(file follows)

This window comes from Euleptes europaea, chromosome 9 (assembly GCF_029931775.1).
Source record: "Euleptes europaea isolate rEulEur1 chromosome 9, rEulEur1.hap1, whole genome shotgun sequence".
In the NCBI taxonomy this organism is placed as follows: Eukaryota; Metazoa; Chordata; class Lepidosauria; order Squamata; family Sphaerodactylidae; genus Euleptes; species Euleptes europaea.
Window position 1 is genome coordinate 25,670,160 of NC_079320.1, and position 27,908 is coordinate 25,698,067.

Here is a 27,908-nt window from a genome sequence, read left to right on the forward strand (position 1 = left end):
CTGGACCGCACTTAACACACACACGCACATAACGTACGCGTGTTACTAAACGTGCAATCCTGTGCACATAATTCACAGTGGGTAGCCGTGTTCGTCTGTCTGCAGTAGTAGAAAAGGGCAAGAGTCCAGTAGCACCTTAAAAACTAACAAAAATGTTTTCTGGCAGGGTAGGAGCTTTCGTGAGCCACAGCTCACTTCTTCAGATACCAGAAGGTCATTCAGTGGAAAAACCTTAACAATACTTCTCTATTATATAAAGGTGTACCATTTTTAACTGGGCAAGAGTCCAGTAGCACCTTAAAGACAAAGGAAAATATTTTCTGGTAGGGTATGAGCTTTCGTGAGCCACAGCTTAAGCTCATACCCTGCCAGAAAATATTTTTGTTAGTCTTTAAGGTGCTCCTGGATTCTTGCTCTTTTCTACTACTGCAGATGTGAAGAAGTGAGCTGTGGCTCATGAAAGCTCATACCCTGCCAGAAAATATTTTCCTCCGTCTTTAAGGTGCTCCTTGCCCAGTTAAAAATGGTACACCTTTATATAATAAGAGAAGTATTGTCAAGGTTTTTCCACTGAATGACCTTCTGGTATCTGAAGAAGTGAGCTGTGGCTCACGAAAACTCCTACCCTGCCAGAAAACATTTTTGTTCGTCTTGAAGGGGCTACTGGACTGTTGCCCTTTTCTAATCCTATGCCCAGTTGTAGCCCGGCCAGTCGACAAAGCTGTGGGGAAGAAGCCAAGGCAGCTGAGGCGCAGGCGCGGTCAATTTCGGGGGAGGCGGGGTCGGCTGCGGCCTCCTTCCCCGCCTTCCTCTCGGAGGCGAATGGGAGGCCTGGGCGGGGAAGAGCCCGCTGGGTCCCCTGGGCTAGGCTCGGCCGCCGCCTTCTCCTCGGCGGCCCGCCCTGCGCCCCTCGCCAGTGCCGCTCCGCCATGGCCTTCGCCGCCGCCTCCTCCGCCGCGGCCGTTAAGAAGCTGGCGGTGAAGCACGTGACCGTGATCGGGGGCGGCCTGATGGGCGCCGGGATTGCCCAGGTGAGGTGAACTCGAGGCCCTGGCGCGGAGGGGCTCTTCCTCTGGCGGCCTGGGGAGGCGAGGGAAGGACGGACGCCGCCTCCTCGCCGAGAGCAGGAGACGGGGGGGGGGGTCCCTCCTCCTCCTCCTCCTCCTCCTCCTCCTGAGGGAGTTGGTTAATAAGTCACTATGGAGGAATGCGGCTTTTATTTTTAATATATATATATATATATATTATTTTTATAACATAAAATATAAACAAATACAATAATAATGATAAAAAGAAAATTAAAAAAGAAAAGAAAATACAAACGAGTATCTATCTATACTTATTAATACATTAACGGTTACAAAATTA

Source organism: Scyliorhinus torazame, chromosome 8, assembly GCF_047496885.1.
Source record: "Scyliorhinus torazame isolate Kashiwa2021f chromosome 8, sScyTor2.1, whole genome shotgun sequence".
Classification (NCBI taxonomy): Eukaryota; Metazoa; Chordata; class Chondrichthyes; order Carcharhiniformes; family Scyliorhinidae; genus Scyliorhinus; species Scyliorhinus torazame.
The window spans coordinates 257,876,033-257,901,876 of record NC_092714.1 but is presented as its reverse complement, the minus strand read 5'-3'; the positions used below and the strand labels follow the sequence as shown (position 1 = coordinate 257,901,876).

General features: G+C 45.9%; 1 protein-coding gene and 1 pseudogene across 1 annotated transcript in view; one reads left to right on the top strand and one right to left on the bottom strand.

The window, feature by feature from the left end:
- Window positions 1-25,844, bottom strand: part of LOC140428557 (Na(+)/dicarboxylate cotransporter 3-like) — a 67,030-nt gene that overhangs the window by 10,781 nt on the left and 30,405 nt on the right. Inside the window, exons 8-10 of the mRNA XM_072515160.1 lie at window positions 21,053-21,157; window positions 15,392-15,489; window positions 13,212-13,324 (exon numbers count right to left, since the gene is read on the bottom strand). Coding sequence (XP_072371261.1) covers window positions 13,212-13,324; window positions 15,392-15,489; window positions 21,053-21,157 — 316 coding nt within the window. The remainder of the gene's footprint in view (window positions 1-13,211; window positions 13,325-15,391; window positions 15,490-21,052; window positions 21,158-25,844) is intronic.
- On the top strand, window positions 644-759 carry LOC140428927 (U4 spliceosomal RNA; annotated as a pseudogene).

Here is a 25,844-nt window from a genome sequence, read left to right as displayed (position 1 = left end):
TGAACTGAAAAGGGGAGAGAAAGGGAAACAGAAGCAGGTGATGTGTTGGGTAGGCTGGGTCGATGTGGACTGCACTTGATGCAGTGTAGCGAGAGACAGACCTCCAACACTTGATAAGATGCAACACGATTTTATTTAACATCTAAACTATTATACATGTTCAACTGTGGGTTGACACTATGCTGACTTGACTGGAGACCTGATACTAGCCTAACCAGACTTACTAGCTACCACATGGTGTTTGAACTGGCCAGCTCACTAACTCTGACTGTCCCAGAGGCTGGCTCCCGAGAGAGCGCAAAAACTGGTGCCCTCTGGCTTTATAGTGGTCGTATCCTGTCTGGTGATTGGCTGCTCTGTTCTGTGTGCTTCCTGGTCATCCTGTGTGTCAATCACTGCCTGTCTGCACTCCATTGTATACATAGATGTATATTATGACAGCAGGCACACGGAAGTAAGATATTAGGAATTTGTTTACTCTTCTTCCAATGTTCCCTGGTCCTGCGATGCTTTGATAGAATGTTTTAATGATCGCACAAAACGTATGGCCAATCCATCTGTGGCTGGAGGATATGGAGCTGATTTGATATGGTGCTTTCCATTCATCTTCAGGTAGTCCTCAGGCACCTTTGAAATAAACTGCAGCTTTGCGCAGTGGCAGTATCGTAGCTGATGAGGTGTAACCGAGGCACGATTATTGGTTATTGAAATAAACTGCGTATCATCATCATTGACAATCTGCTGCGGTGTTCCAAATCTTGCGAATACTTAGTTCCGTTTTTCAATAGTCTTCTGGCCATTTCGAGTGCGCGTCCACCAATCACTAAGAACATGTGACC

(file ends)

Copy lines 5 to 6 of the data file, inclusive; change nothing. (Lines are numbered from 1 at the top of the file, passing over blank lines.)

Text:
Here is a 27,908-nt window from a genome sequence, read left to right on the forward strand (position 1 = left end):
CTGGACCGCACTTAACACACACACGCACATAACGTACGCGTGTTACTAAACGTGCAATCCTGTGCACATAATTCACAGTGGGTAGCCGTGTTCGTCTGTCTGCAGTAGTAGAAAAGGGCAAGAGTCCAGTAGCACCTTAAAAACTAACAAAAATGTTTTCTGGCAGGGTAGGAGCTTTCGTGAGCCACAGCTCACTTCTTCAGATACCAGAAGGTCATTCAGTGGAAAAACCTTAACAATACTTCTCTATTATATAAAGGTGTACCATTTTTAACTGGGCAAGAGTCCAGTAGCACCTTAAAGACAAAGGAAAATATTTTCTGGTAGGGTATGAGCTTTCGTGAGCCACAGCTTAAGCTCATACCCTGCCAGAAAATATTTTTGTTAGTCTTTAAGGTGCTCCTGGATTCTTGCTCTTTTCTACTACTGCAGATGTGAAGAAGTGAGCTGTGGCTCATGAAAGCTCATACCCTGCCAGAAAATATTTTCCTCCGTCTTTAAGGTGCTCCTTGCCCAGTTAAAAATGGTACACCTTTATATAATAAGAGAAGTATTGTCAAGGTTTTTCCACTGAATGACCTTCTGGTATCTGAAGAAGTGAGCTGTGGCTCACGAAAACTCCTACCCTGCCAGAAAACATTTTTGTTCGTCTTGAAGGGGCTACTGGACTGTTGCCCTTTTCTAATCCTATGCCCAGTTGTAGCCCGGCCAGTCGACAAAGCTGTGGGGAAGAAGCCAAGGCAGCTGAGGCGCAGGCGCGGTCAATTTCGGGGGAGGCGGGGTCGGCTGCGGCCTCCTTCCCCGCCTTCCTCTCGGAGGCGAATGGGAGGCCTGGGCGGGGAAGAGCCCGCTGGGTCCCCTGGGCTAGGCTCGGCCGCCGCCTTCTCCTCGGCGGCCCGCCCTGCGCCCCTCGCCAGTGCCGCTCCGCCATGGCCTTCGCCGCCGCCTCCTCCGCCGCGGCCGTTAAGAAGCTGGCGGTGAAGCACGTGACCGTGATCGGGGGCGGCCTGATGGGCGCCGGGATTGCCCAGGTGAGGTGAACTCGAGGCCCTGGCGCGGAGGGGCTCTTCCTCTGGCGGCCTGGGGAGGCGAGGGAAGGACGGACGCCGCCTCCTCGCCGAGAGCAGGAGACGGGGGGGGGGGTCCCTCCTCCTCCTCCTCCTCCTCCTCCTCCTGAGGGAGTTGGTTAATAAGTCACTATGGAGGAATGCGGCTTTTATTTTTAATATATATATATATATATATTATTTTTATAACATAAAATATAAACAAATACAATAATAATGATAAAAAGAAAATTAAAAAAGAAAAGAAAATACAAACGAGTATCTATCTATACTTATTAATACATTAACGGTTACAAAATTA